Turns out the hallowed tradition of leveraging cuteness and music to bag a free lunch goes back way further than Christmas. Thousands of years ago, in archaic Greece, little kids used to go door to door singing endearing songs and asking for payment in the form of “happy barley-pots full of sesame.” Their reasoning was that they deserved free snacks “because we’re not geezers — we’re little kids!” Apparently this actually worked, so it’s easy to see where Christmas carolers got the idea that if they just stood there looking cute and singing loudly enough, someone would feed them.

(Homeric Epigrams 15; Poetae Melici Graeci 848)

4. On Comet, On Cupid! Santa’s Sleigh

One of the many profound questions that arise during this season of reflection is whether or not one recalls the most famous reindeer of all. It is a question to which each man must seek an answer in his own heart. But the original Santa Clauses, St. Nicholas and Sinterklaas, were more into valiant horses than misfit reindeer. Eventually, in 1821, William Gilley published a poem in which “Old Santeclaus with much delight / His reindeer drives this frosty night.” But that doesn’t explain the sick, tricked-out flying sleigh that the S-Man drives in “’Twas the Night Before Christmas.”


Classical mythology is full of pimped-out airborne chariots. In particular, the myths about Dionysus have some common ground with the Christmas story. Dionysus was a savior god, born to a young woman impregnated by the divine ruler of the universe, Zeus. And Dionysus was the god of getting trashed, so some people thought (probably incorrectly) that he turned water into wine. Dionysus rode around on a flying chariot pulled by exotic animals — he didn’t bring presents, but he always had really good booze. So Santa wasn’t the first Christmasy character to harness the untapped power of airborne woodland animals.


5. Deck the Temples: The Christmas Tree


As everyone knows, it’s not Christmas until you’ve hoisted your axe upon your shoulder, fought your way through the arctic wilderness, and dragged an enormous conifer to a premature death in your living room. Evergreen branches have been a December holiday decoration for ages — people from ancient Gaul to medieval Germany used evergreens to celebrate in the dark of winter. Queen Victoria and Prince Albert made the modern Christmas tree a thing in England in 1848, but it had been around forever — as had the yearly tradition of having to sweep up pine needles off the floor every freaking day.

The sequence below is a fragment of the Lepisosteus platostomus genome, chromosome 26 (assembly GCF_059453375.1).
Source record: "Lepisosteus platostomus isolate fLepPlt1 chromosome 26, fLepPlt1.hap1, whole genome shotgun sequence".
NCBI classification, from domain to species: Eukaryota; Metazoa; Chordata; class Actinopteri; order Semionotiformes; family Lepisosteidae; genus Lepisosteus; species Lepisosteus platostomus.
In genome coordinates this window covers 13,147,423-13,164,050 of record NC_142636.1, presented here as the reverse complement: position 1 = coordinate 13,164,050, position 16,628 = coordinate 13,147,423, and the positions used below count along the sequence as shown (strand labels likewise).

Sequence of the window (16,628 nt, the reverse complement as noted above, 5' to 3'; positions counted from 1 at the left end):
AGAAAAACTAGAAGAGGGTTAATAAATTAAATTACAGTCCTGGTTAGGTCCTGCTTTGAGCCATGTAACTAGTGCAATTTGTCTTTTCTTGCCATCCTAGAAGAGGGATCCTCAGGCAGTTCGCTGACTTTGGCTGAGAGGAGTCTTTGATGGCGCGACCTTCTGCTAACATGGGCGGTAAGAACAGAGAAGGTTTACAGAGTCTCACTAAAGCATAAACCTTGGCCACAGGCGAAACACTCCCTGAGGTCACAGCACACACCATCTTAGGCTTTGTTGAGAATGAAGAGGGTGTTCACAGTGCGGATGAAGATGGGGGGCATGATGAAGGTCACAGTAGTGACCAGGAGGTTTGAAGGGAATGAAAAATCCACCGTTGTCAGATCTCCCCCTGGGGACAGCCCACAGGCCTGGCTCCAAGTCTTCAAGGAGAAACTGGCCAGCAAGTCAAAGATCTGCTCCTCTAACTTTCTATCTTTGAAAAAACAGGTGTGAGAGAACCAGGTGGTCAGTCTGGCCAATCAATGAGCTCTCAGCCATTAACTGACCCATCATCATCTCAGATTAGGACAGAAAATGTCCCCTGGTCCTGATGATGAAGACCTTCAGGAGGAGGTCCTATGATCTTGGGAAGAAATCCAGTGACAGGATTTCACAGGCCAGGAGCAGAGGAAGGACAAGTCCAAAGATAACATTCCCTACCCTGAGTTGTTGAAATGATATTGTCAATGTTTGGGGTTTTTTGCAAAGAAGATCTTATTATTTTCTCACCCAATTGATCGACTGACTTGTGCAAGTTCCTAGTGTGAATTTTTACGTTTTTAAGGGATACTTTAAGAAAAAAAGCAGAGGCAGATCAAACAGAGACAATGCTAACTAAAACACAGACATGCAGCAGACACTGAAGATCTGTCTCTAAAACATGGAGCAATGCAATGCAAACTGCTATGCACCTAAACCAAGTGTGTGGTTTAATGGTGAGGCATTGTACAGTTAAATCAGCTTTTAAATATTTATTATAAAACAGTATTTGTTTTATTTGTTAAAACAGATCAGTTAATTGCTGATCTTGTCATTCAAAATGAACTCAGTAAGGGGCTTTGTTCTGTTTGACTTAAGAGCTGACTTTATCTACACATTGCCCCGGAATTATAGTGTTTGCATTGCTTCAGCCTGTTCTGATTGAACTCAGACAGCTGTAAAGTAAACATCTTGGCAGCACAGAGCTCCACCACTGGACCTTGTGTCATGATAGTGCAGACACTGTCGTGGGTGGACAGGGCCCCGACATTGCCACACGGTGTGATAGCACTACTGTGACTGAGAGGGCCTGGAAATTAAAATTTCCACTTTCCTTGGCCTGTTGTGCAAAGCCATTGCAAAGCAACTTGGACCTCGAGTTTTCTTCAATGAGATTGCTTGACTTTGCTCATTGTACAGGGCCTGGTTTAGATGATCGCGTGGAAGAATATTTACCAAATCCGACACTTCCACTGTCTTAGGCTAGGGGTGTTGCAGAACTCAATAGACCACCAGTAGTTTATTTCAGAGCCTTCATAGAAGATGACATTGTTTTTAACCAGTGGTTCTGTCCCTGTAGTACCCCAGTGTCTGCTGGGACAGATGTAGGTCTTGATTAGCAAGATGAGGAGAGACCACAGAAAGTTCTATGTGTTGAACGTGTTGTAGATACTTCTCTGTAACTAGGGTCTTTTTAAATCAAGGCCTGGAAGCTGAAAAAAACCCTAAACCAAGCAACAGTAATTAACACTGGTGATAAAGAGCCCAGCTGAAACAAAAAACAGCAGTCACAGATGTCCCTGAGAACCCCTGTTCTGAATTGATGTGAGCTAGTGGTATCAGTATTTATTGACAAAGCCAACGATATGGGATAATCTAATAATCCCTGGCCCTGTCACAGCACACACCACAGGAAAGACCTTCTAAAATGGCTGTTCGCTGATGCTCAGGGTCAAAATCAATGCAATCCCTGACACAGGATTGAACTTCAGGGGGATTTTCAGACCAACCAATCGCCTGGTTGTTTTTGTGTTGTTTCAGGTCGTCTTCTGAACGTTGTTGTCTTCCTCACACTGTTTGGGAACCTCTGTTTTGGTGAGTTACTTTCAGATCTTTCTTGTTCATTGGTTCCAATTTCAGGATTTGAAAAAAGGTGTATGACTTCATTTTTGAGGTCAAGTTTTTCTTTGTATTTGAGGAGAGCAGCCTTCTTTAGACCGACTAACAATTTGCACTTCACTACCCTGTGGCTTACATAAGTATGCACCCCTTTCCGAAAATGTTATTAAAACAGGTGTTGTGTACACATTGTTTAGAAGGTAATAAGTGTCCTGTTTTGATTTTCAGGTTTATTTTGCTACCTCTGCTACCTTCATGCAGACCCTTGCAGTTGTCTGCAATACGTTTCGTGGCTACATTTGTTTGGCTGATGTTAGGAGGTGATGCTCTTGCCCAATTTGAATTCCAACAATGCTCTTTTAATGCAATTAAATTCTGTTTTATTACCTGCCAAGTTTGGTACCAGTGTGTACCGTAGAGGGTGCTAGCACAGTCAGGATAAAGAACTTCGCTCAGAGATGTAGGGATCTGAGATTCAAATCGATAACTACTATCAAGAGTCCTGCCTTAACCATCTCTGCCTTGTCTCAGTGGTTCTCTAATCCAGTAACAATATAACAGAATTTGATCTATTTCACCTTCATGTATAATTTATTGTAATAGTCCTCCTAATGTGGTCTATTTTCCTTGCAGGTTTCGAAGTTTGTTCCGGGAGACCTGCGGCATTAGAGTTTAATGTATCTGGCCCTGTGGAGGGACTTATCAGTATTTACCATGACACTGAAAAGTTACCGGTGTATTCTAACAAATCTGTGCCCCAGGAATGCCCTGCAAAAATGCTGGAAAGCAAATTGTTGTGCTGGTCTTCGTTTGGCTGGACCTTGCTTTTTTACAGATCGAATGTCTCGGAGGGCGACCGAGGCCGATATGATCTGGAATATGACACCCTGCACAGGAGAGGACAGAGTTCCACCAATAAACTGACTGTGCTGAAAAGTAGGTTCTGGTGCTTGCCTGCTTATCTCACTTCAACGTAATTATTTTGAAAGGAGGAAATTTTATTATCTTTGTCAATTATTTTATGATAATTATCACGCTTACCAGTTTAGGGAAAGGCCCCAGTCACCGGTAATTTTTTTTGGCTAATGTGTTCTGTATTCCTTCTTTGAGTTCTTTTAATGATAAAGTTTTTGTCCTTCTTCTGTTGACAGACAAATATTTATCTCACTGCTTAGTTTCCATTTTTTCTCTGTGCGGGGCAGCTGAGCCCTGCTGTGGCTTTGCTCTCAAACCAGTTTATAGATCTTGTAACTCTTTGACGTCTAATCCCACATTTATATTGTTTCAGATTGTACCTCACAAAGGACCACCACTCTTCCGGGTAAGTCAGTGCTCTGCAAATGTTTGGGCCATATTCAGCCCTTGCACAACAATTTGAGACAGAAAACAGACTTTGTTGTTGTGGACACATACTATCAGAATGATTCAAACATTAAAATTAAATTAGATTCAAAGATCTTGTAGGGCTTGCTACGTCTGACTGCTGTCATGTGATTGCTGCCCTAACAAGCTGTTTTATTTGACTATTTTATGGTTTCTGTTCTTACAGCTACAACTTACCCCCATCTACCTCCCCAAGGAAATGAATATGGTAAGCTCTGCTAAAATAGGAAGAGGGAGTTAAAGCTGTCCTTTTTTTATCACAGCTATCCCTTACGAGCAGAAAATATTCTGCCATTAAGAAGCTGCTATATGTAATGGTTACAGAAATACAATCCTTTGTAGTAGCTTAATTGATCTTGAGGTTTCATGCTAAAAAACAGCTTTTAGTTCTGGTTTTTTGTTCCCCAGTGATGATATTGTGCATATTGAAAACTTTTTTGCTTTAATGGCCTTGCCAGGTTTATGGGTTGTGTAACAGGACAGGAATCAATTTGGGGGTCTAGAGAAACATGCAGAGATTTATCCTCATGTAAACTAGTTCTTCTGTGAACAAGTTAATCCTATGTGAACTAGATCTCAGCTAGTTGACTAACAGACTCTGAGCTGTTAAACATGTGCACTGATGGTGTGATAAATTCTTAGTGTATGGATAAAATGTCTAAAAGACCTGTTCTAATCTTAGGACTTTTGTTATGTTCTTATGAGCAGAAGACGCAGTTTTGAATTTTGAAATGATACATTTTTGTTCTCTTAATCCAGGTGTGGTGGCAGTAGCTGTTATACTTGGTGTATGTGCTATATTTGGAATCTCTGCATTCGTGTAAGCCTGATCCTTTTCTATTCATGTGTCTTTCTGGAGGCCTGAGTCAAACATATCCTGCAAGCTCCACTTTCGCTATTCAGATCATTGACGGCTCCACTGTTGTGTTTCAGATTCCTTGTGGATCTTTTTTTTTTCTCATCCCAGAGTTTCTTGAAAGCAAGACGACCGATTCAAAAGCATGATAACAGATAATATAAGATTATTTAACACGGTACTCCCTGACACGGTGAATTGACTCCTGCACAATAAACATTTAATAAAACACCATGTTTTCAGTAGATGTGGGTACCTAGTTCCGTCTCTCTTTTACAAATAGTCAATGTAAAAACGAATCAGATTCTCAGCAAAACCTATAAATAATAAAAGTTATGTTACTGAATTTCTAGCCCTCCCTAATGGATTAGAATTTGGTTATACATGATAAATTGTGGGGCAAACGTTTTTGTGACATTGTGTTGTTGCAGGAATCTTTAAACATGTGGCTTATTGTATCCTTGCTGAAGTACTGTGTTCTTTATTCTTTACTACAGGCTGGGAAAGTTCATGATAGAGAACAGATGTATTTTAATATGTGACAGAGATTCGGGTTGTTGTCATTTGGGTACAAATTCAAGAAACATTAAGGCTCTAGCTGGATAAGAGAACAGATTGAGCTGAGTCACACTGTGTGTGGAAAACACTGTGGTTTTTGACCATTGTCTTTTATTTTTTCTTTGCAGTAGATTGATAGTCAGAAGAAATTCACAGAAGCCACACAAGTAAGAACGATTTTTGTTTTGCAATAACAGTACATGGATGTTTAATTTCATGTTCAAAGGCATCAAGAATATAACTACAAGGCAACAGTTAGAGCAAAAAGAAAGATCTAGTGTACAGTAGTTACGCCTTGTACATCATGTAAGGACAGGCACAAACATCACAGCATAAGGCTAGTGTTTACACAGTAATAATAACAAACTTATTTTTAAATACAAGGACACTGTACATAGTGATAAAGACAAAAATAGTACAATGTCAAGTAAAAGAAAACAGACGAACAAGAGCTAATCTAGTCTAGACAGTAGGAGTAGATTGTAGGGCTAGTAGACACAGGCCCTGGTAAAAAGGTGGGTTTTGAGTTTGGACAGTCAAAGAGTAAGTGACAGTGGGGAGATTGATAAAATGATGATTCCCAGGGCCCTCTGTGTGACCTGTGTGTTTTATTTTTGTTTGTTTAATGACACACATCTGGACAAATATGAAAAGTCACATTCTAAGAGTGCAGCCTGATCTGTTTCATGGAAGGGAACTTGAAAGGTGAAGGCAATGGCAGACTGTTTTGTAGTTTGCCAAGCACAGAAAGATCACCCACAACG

The ancients were way into trees. Pausanias, who essentially wrote the Lonely Planet guide to ancient Greece, describes sacred groves all over the place. Holy trees were standard issue for old school Greeks and Germanic pagans, and even in imperial Rome some die-hard fans still got into tree worship. Greeks loved trees as much as those dudes in Avatar (although the Greeks were probably not blue). One Roman tradition even seems to have involved hanging decorations on a pine tree as part of a celebration of Bacchus (AKA Dionysus). Tragically, though, Rome never got around to inventing sugar cookies.

Those are my favorite Christmas traditions — what are yours? And what are their origins? ’Tis the season for weird rituals from the shadows of ancient (family) history, so share the ones you like best in the comments. I happen to be partial to those little butterball cookies, which I’m pretty sure aren’t Greek but which are definitely delicious. Let me know all the best parts of the holiday — and bonus points if you know where they come from. After that, you may return to your regularly scheduled Peanuts Christmas special (which is definitely not from ancient Greece).



image illustrations via shutterstock /  , and here, here, here, here and here